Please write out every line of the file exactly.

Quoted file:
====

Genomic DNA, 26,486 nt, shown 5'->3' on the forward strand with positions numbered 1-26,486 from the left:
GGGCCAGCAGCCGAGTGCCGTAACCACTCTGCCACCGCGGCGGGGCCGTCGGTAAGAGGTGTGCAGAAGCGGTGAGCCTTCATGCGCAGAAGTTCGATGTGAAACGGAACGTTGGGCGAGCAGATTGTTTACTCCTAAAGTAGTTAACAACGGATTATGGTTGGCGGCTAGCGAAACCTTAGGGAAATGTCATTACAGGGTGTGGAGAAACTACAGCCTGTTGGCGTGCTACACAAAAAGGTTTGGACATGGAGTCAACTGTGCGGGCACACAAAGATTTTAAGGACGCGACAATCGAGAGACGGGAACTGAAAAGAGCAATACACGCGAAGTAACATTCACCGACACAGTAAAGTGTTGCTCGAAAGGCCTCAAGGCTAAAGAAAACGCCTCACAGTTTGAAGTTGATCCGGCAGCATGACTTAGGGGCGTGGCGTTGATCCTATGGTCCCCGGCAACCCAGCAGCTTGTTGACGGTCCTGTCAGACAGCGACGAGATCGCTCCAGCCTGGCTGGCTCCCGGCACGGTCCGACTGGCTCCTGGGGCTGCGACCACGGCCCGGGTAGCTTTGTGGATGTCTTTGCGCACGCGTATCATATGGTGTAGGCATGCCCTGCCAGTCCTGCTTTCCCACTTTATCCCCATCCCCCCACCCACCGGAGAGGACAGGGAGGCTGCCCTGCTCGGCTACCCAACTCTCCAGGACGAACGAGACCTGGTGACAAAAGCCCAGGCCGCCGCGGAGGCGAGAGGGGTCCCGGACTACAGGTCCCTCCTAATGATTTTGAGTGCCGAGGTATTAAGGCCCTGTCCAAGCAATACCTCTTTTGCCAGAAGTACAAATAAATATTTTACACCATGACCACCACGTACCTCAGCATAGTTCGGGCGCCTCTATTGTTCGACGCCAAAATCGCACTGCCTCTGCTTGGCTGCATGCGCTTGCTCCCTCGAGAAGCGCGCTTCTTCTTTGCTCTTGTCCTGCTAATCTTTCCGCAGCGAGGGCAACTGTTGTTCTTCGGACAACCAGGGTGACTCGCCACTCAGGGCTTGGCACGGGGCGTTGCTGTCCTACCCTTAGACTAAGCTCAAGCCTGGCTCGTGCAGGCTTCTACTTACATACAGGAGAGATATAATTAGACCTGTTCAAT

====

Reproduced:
Genomic DNA, 26,486 nt, shown 5'->3' on the forward strand with positions numbered 1-26,486 from the left:
GGGCCAGCAGCCGAGTGCCGTAACCACTCTGCCACCGCGGCGGGGCCGTCGGTAAGAGGTGTGCAGAAGCGGTGAGCCTTCATGCGCAGAAGTTCGATGTGAAACGGAACGTTGGGCGAGCAGATTGTTTACTCCTAAAGTAGTTAACAACGGATTATGGTTGGCGGCTAGCGAAACCTTAGGGAAATGTCATTACAGGGTGTGGAGAAACTACAGCCTGTTGGCGTGCTACACAAAAAGGTTTGGACATGGAGTCAACTGTGCGGGCACACAAAGATTTTAAGGACGCGACAATCGAGAGACGGGAACTGAAAAGAGCAATACACGCGAAGTAACATTCACCGACACAGTAAAGTGTTGCTCGAAAGGCCTCAAGGCTAAAGAAAACGCCTCACAGTTTGAAGTTGATCCGGCAGCATGACTTAGGGGCGTGGCGTTGATCCTATGGTCCCCGGCAACCCAGCAGCTTGTTGACGGTCCTGTCAGACAGCGACGAGATCGCTCCAGCCTGGCTGGCTCCCGGCACGGTCCGACTGGCTCCTGGGGCTGCGACCACGGCCCGGGTAGCTTTGTGGATGTCTTTGCGCACGCGTATCATATGGTGTAGGCATGCCCTGCCAGTCCTGCTTTCCCACTTTATCCCCATCCCCCCACCCACCGGAGAGGACAGGGAGGCTGCCCTGCTCGGCTACCCAACTCTCCAGGACGAACGAGACCTGGTGACAAAAGCCCAGGCCGCCGCGGAGGCGAGAGGGGTCCCGGACTACAGGTCCCTCCTAATGATTTTGAGTGCCGAGGTATTAAGGCCCTGTCCAAGCAATACCTCTTTTGCCAGAAGTACAAATAAATATTTTACACCATGACCACCACGTACCTCAGCATAGTTCGGGCGCCTCTATTGTTCGACGCCAAAATCGCACTGCCTCTGCTTGGCTGCATGCGCTTGCTCCCTCGAGAAGCGCGCTTCTTCTTTGCTCTTGTCCTGCTAATCTTTCCGCAGCGAGGGCAACTGTTGTTCTTCGGACAACCAGGGTGACTCGCCACTCAGGGCTTGGCACGGGGCGTTGCTGTCCTACCCTTAGACTAAGCTCAAGCCTGGCTCGTGCAGGCTTCTACTTACATACAGGAGAGATATAATTAGACCTGTTCAAT